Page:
# Efficient R: Combinations using expand.grid

A faster way to generate combinations for mapply and vapply

shikokuchuo
2021-06-17 ### Introduction

Exhaustive combinations of two identical vectors are often desired as function inputs to mapply/vapply(). Usually, the combn() function from the ‘utils’ package serves this purpose.

utils::combn() outputs the unique set of combinations, so for the example below where the first 8 letters of the alphabet are used, the combination {a, b} appears, but {b, a} does not. Similarly the cases where the two elements are identical such as {a, a} also do not feature. It can be seen that there are 28 (or 8 choose 2) unique combinations for the vector of length 8.

``````x <- letters[1:8]
xlen <- length(x)

combn <- utils::combn(x, 2)
combn
``````
``````     [,1] [,2] [,3] [,4] [,5] [,6] [,7] [,8] [,9] [,10] [,11] [,12]
[1,] "a"  "a"  "a"  "a"  "a"  "a"  "a"  "b"  "b"  "b"   "b"   "b"
[2,] "b"  "c"  "d"  "e"  "f"  "g"  "h"  "c"  "d"  "e"   "f"   "g"
[,13] [,14] [,15] [,16] [,17] [,18] [,19] [,20] [,21] [,22]
[1,] "b"   "c"   "c"   "c"   "c"   "c"   "d"   "d"   "d"   "d"
[2,] "h"   "d"   "e"   "f"   "g"   "h"   "e"   "f"   "g"   "h"
[,23] [,24] [,25] [,26] [,27] [,28]
[1,] "e"   "e"   "e"   "f"   "f"   "g"
[2,] "f"   "g"   "h"   "g"   "h"   "h"  ``````

### expand.grid

expand.grid() from the base package is a useful function in its own right, most well-known perhaps for its use in generating hyperparameter tuning grids in machine learning models.

expand.grid() produces a data frame in columns rather than a matrix in rows like utils::combn(). Hence just for demonstration purposes to compare like-for-like, a bit of manipulation is done below to make the output exactly the same. In real world usage the output of expand.grid() can be used ‘as is’ without the additional manipulation.

``````grid <- expand.grid(x, x, KEEP.OUT.ATTRS = FALSE, stringsAsFactors = FALSE)
grid <- t(as.matrix(grid))
grid <- rbind(grid[2,], grid[1,])
unname(grid)
``````
``````     [,1] [,2] [,3] [,4] [,5] [,6] [,7] [,8] [,9] [,10] [,11] [,12]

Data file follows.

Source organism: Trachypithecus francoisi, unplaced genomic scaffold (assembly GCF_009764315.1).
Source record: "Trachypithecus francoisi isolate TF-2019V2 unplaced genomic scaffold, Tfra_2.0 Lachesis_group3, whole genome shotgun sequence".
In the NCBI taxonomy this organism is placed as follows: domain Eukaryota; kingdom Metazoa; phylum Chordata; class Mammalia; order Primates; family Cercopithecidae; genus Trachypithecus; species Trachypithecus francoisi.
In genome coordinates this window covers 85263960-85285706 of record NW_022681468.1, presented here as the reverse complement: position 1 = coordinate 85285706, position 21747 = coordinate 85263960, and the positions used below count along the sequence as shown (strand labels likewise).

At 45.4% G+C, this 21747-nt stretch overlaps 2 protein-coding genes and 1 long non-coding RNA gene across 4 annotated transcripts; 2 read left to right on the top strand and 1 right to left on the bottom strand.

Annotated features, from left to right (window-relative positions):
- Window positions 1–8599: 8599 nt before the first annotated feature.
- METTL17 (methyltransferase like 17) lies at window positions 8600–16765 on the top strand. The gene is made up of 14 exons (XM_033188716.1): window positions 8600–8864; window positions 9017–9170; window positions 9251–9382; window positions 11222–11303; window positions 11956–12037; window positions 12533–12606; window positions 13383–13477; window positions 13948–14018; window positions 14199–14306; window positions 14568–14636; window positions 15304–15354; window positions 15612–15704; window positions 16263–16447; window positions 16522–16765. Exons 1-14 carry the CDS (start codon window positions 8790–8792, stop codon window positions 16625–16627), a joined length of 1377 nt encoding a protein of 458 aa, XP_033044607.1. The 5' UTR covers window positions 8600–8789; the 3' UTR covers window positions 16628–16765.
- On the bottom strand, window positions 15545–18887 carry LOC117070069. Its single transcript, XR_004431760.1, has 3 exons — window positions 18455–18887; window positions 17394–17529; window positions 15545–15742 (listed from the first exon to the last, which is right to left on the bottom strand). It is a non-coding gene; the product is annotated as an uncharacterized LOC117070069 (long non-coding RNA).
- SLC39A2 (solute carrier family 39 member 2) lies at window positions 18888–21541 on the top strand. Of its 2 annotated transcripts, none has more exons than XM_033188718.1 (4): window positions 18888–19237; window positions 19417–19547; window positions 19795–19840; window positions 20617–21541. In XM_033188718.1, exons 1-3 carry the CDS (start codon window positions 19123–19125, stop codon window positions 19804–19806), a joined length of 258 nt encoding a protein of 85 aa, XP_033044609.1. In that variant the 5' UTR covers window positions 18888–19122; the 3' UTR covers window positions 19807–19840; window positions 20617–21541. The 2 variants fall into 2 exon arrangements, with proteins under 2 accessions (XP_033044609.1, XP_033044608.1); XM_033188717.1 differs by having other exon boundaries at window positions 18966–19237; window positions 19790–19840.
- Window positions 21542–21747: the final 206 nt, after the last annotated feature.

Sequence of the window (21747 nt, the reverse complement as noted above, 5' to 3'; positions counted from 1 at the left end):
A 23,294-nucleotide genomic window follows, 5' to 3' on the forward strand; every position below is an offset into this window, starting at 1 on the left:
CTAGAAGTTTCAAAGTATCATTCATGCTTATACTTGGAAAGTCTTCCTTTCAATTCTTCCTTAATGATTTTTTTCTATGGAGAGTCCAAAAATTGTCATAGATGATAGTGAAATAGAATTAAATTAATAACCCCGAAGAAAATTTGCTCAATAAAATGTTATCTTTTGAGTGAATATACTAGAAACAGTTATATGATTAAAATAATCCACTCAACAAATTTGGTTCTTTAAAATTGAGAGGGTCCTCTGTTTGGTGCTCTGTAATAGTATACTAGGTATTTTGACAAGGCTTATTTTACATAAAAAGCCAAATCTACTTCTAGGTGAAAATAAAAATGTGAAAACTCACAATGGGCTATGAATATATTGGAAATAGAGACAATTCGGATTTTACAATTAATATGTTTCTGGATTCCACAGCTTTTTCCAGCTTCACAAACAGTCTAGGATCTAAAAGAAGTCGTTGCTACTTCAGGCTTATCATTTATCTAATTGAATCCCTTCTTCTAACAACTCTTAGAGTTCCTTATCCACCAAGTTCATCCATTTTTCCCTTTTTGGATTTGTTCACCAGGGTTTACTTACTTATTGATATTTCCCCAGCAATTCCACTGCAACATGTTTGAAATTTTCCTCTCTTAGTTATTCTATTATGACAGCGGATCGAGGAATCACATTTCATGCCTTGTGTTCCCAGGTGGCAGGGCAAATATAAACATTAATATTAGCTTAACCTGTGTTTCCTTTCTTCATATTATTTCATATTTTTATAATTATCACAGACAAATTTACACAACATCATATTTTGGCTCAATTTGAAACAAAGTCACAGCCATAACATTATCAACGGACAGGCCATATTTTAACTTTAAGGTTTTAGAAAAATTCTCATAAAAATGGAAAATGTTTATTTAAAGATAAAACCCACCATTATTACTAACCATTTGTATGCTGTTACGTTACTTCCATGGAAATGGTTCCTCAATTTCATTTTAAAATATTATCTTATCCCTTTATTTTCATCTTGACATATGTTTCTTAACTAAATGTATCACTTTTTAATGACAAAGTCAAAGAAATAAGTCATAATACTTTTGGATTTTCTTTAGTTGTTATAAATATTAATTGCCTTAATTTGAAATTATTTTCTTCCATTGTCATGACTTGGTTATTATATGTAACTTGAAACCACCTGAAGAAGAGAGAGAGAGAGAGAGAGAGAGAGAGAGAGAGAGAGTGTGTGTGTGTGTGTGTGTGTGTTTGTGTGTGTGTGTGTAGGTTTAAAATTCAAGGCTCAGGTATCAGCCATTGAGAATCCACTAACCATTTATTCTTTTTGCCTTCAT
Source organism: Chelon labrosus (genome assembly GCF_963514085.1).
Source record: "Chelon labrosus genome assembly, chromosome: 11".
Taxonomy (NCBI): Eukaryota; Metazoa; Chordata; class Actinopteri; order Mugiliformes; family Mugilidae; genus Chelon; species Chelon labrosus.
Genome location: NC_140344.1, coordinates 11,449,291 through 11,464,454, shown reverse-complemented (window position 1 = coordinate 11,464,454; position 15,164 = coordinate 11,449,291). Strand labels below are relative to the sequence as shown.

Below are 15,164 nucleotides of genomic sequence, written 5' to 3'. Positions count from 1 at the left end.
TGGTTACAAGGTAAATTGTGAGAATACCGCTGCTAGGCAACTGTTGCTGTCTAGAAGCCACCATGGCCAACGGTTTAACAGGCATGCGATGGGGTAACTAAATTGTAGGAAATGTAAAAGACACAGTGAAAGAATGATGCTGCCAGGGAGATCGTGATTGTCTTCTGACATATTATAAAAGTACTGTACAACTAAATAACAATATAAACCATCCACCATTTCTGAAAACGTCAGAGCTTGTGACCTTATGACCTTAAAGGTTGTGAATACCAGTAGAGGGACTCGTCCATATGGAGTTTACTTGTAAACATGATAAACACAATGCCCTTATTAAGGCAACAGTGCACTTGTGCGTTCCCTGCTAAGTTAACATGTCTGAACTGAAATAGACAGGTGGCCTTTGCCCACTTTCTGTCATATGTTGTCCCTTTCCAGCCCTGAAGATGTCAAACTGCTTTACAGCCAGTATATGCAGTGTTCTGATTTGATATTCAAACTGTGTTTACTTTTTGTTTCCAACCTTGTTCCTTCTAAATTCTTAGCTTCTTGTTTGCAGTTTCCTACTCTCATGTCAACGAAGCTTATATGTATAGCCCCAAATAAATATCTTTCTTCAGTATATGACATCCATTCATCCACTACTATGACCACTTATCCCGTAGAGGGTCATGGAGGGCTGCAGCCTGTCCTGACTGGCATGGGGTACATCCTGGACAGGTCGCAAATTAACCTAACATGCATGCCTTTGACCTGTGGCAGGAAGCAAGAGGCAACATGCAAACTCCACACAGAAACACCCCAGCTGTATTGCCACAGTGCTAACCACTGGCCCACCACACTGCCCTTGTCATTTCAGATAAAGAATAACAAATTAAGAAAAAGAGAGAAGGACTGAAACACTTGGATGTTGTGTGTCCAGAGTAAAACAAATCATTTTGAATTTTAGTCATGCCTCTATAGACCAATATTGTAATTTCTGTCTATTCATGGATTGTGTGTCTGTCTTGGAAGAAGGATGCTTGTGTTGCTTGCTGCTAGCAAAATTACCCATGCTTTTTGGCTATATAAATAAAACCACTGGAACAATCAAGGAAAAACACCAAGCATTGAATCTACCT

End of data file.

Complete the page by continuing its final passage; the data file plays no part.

[1,] "a"  "a"  "a"  "a"  "a"  "a"  "a"  "a"  "b"  "b"   "b"   "b"
[2,] "a"  "b"  "c"  "d"  "e"  "f"  "g"  "h"  "a"  "b"   "c"   "d"
[,13] [,14] [,15] [,16] [,17] [,18] [,19] [,20] [,21] [,22]
[1,] "b"   "b"   "b"   "b"   "c"   "c"   "c"   "c"   "c"   "c"
[2,] "e"   "f"   "g"   "h"   "a"   "b"   "c"   "d"   "e"   "f"
[,23] [,24] [,25] [,26] [,27] [,28] [,29] [,30] [,31] [,32]
[1,] "c"   "c"   "d"   "d"   "d"   "d"   "d"   "d"   "d"   "d"
[2,] "g"   "h"   "a"   "b"   "c"   "d"   "e"   "f"   "g"   "h"
[,33] [,34] [,35] [,36] [,37] [,38] [,39] [,40] [,41] [,42]
[1,] "e"   "e"   "e"   "e"   "e"   "e"   "e"   "e"   "f"   "f"
[2,] "a"   "b"   "c"   "d"   "e"   "f"   "g"   "h"   "a"   "b"
[,43] [,44] [,45] [,46] [,47] [,48] [,49] [,50] [,51] [,52]
[1,] "f"   "f"   "f"   "f"   "f"   "f"   "g"   "g"   "g"   "g"
[2,] "c"   "d"   "e"   "f"   "g"   "h"   "a"   "b"   "c"   "d"
[,53] [,54] [,55] [,56] [,57] [,58] [,59] [,60] [,61] [,62]
[1,] "g"   "g"   "g"   "g"   "h"   "h"   "h"   "h"   "h"   "h"
[2,] "e"   "f"   "g"   "h"   "a"   "b"   "c"   "d"   "e"   "f"
[,63] [,64]
[1,] "h"   "h"
[2,] "g"   "h"  ``````

It can be seen that the output of expand.grid() is simply all combinations, of which there are 8^2 = 64 in total.

### ichimoku::grid_dup

So how to get from the output of expand.grid() to that of utils::combn()? The answer comes courtesy of a simple algorithm coded into the grid_dup() function from the ‘ichimoku’ package.1

From the function documentation: ‘create a vector of element positions of duplicates in the output of expand.grid on 2 identical vectors’.

Using the function as per the below, ‘grid1’ contains all unique combinations and also those where the two elements are identical. This is sometimes the desired output if two of the same elements is still considered a unique combination, but their order of appearance does not matter.

``````library(ichimoku)

grid1 <- grid[, -grid_dup(xlen)]
grid1
``````
``````     [,1] [,2] [,3] [,4] [,5] [,6] [,7] [,8] [,9] [,10] [,11] [,12]
[1,] "a"  "a"  "a"  "a"  "a"  "a"  "a"  "a"  "b"  "b"   "b"   "b"
[2,] "a"  "b"  "c"  "d"  "e"  "f"  "g"  "h"  "b"  "c"   "d"   "e"
[,13] [,14] [,15] [,16] [,17] [,18] [,19] [,20] [,21] [,22]
[1,] "b"   "b"   "b"   "c"   "c"   "c"   "c"   "c"   "c"   "d"
[2,] "f"   "g"   "h"   "c"   "d"   "e"   "f"   "g"   "h"   "d"
[,23] [,24] [,25] [,26] [,27] [,28] [,29] [,30] [,31] [,32]
[1,] "d"   "d"   "d"   "d"   "e"   "e"   "e"   "e"   "f"   "f"